A map of Afghanistan showing the 2021 Taliban offensive
Taliban fighters in Kabul on a captured Humvee following the 2021 fall of Kabul.
The mountainous topography of Afghanistan
Köppen climate map of Afghanistan
The snow leopard was the official national animal of the Islamic Republic of Afghanistan
A 2005 CIA map showing traditional Afghan tribal territories. Pashtun tribes form the world's largest tribal society.
Ethnolinguistic map of Afghanistan (2001)
Blue Mosque in Mazar-i-Sharif is the largest mosque in Afghanistan
UNESCO Institute of Statistics Afghanistan Literacy Rate population plus15 1980–2018
The Daoud Khan Military Hospital in Kabul is one of the largest hospitals in Afghanistan
The Arg (the Presidential palace) in Kabul
U.S. representative Zalmay Khalilzad (left) meeting with Taliban leaders, Abdul Ghani Baradar, Abdul Hakim Ishaqzai, Sher Mohammad Abbas Stanikzai, Suhail Shaheen, unidentified. Doha, Qatar on 21 November 2020.
Afghanistan is divided into 34 provinces, which are further divided into a number of districts
Workers processing pomegranates (anaar), which Afghanistan is famous for in Asia
Afghan rugs are one of Afghanistan's main exports
Afghan saffron has been recognized as the world's best
Lapis lazuli stones
Afghanistan electricity supply 1980–2019
Band-e Amir National Park
The Minaret of Jam is a UNESCO World Heritage Site, currently under threat by erosion and flooding
The Salang Tunnel, once the highest tunnel in the world, provides a key connection between the north and south of the country
An Ariana Afghan Airlines Airbus A310 in 2006
An Afghan family near Kholm, 1939 – most Afghans are tribal
A house occupied by nomadic kochi people in Nangarhar Province
Kabul skyline, displaying both historical and contemporary buildings
A traditional Afghan embroidery pattern
The Afghan rubab
Non (bread) from a local baker, the most widely consumed bread in Afghanistan
Haft Mewa (Seven Fruit Syrup) is popularly consumed during Nowruz in Afghanistan
The ancient national sport of Afghanistan, Buzkashi

Clockwise from south-west, Afghanistan shares borders with the Sistan and Baluchestan Province, South Khorasan Province and Razavi Khorasan Province of Iran; Ahal Region, Mary Region and Lebap Region of Turkmenistan; Surxondaryo Region of Uzbekistan; Khatlon Region and Gorno-Badakhshan Autonomous Region of Tajikistan; Xinjiang Uyghur Autonomous Region of China; and the Gilgit-Baltistan territory, Khyber Pakhtunkhwa province and Balochistan province of Pakistan.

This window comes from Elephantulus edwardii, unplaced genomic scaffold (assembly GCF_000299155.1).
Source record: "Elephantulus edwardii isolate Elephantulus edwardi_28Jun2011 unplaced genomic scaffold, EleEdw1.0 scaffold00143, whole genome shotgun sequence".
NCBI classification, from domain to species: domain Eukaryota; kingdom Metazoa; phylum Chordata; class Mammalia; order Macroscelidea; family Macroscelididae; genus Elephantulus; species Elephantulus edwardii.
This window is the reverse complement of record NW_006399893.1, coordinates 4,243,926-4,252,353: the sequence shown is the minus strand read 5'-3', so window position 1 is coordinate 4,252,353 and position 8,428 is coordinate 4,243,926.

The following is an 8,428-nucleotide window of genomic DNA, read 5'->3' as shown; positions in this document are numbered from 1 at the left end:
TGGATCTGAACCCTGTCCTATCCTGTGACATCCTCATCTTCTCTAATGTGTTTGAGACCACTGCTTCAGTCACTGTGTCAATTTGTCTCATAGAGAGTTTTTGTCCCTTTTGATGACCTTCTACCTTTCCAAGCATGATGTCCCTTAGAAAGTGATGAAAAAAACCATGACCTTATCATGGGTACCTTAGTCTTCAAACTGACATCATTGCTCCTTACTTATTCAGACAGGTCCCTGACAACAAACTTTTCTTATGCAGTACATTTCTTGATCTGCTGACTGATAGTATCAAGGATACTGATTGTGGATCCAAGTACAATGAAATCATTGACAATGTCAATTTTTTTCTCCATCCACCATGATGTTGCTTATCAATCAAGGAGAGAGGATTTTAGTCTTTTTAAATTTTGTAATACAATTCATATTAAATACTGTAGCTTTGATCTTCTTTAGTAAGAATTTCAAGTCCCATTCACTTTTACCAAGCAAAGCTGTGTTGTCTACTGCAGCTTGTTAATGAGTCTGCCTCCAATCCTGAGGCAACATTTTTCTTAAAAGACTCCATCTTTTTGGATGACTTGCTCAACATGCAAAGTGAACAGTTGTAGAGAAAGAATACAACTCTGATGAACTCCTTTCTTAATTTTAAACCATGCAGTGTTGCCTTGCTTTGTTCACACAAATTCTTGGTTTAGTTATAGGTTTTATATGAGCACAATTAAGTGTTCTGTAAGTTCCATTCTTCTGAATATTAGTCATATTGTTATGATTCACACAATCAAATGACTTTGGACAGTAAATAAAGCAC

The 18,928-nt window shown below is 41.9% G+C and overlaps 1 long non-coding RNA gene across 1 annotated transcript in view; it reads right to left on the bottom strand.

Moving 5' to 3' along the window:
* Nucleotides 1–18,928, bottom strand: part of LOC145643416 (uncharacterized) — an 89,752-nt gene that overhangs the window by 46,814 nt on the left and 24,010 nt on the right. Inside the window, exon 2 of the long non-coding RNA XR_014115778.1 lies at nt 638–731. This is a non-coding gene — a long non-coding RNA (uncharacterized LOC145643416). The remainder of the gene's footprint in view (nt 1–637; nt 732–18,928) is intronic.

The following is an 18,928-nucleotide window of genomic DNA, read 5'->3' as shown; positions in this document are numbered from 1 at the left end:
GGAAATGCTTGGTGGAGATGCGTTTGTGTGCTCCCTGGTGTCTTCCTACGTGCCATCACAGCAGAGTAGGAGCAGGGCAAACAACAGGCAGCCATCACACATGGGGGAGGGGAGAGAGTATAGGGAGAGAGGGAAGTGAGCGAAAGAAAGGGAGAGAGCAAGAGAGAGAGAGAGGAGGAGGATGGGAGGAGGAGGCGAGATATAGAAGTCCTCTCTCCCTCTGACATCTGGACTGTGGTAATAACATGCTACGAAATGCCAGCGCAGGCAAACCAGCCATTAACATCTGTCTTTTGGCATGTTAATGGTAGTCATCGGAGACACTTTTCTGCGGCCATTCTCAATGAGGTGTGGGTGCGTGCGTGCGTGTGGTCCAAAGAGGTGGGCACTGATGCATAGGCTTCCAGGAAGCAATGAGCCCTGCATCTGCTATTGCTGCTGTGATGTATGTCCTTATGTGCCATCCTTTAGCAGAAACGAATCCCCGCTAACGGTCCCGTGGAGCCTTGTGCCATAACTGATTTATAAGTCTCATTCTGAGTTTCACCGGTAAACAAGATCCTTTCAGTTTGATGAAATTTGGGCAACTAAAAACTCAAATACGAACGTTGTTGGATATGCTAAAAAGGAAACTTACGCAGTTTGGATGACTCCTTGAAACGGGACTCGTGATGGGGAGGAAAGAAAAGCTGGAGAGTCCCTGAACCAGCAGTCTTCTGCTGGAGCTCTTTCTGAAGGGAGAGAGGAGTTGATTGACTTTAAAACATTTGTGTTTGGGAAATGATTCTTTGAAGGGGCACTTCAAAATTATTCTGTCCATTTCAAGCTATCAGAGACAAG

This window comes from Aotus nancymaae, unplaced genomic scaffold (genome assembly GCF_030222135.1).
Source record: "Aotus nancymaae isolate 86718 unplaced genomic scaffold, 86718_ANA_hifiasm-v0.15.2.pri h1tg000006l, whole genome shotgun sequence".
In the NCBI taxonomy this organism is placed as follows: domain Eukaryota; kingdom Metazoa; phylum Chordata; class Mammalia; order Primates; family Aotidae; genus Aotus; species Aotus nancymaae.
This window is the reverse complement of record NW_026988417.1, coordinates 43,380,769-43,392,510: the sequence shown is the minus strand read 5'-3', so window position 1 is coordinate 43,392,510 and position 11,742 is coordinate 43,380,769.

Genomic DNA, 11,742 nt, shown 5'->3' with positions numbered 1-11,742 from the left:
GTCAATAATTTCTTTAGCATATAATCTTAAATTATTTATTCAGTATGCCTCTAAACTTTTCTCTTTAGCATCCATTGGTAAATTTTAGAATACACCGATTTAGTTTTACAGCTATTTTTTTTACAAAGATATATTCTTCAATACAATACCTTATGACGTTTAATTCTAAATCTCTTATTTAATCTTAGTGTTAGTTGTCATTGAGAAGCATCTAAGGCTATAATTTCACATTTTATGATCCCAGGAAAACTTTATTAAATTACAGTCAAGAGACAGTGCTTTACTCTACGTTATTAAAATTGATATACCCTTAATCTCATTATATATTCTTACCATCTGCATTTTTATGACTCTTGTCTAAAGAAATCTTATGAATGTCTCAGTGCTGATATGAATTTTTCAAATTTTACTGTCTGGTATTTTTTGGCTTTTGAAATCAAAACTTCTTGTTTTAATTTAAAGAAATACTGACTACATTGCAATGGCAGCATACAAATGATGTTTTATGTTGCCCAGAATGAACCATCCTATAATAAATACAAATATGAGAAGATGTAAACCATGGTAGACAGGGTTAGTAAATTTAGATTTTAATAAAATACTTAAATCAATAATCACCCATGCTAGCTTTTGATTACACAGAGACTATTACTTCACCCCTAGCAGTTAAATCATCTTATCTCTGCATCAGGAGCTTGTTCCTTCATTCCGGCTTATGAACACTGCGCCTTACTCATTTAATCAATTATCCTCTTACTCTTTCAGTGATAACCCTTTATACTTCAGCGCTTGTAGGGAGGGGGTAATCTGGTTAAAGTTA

Hami

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"Camul" (Kumul) shown in the middle or Asia, halfway between "Samarchand" and "Cataio", on a 1570 map by Abraham Ortelius
Map of Hami (labeled as HA-MI) and surrounding region from the International Map of the World (1975)
Hami Railway Station
Hami Airport

Hami (Kumul) is a prefecture-level city in Eastern Xinjiang, China.

Tarim Basin in the 3rd century AD (the territory of Shule is colored purple)

Shule Kingdom

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Tarim Basin in the 3rd century AD (the territory of Shule is colored purple)
The capital of the Shule Kingdom, Kashgar, is marked

The Shule Kingdom (Chinese: 疏勒) was an ancient Iranian oasis kingdom of the Taklamakan Desert that was on the Northern Silk Road, in the historical Western Regions of what is now Xinjiang in Northwest China.

A carved wooden beam from Loulan in the British Museum, 3rd-4th century. The patterns show influences from ancient western civilizations.

Loulan Kingdom

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Ancient kingdom based around an important oasis city along the Silk Road already known in the 2nd century BCE on the northeastern edge of the Lop Desert.

Ancient kingdom based around an important oasis city along the Silk Road already known in the 2nd century BCE on the northeastern edge of the Lop Desert.

A carved wooden beam from Loulan in the British Museum, 3rd-4th century. The patterns show influences from ancient western civilizations.
The Tarim Basin in the 3rd century, showing two sites of the town of Loulan, the Shanshan kingdom, and the related states
Loulan silk fragment
Krořän/Loulan and several other Indo-European oases kingdoms as Western Region Protectorate of the Han.
Oxhide boots from Loulan. Former Han dynasty 220 BCE-8 CE.
Fragment of carpet discovered by Aurel Stein in a refuse pit at Loulan. 3rd–4th century.
Felt and feather hat from Loulan. Early Han dynasty 202 BCE–8 CE
Winged male figure, with Hellenistic influences, from the mural paintings signed Tita in the Loulan site of Miran (Xinjiang), 3rd century CE
Male face with a caduceus 200–400 AD. The staff suggests the Greek deity Hermes.
Kharosthi document found in Loulan by Aurel Stein
Loulan Museum, Charklik